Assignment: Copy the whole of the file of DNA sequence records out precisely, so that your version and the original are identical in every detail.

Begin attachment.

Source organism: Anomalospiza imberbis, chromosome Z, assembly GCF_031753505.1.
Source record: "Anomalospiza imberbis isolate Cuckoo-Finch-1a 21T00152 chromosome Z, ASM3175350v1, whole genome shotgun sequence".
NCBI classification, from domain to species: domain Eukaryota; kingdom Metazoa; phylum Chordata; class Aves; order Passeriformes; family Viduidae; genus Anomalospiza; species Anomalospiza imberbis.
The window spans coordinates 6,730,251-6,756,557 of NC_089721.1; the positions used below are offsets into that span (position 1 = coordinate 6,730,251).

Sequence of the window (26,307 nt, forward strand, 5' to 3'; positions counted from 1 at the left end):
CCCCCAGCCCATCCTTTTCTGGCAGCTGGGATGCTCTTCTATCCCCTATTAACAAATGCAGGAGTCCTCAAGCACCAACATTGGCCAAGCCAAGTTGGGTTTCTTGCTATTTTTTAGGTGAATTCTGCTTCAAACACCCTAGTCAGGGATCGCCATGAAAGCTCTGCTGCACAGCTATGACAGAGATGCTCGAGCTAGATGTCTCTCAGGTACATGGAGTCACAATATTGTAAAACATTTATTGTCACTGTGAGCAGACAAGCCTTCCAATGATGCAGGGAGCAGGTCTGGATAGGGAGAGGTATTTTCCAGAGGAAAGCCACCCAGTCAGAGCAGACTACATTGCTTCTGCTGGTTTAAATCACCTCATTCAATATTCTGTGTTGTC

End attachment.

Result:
Source organism: Anomalospiza imberbis, chromosome Z, assembly GCF_031753505.1.
Source record: "Anomalospiza imberbis isolate Cuckoo-Finch-1a 21T00152 chromosome Z, ASM3175350v1, whole genome shotgun sequence".
NCBI classification, from domain to species: domain Eukaryota; kingdom Metazoa; phylum Chordata; class Aves; order Passeriformes; family Viduidae; genus Anomalospiza; species Anomalospiza imberbis.
The window spans coordinates 6,730,251-6,756,557 of NC_089721.1; the positions used below are offsets into that span (position 1 = coordinate 6,730,251).

Sequence of the window (26,307 nt, forward strand, 5' to 3'; positions counted from 1 at the left end):
CCCCCAGCCCATCCTTTTCTGGCAGCTGGGATGCTCTTCTATCCCCTATTAACAAATGCAGGAGTCCTCAAGCACCAACATTGGCCAAGCCAAGTTGGGTTTCTTGCTATTTTTTAGGTGAATTCTGCTTCAAACACCCTAGTCAGGGATCGCCATGAAAGCTCTGCTGCACAGCTATGACAGAGATGCTCGAGCTAGATGTCTCTCAGGTACATGGAGTCACAATATTGTAAAACATTTATTGTCACTGTGAGCAGACAAGCCTTCCAATGATGCAGGGAGCAGGTCTGGATAGGGAGAGGTATTTTCCAGAGGAAAGCCACCCAGTCAGAGCAGACTACATTGCTTCTGCTGGTTTAAATCACCTCATTCAATATTCTGTGTTGTC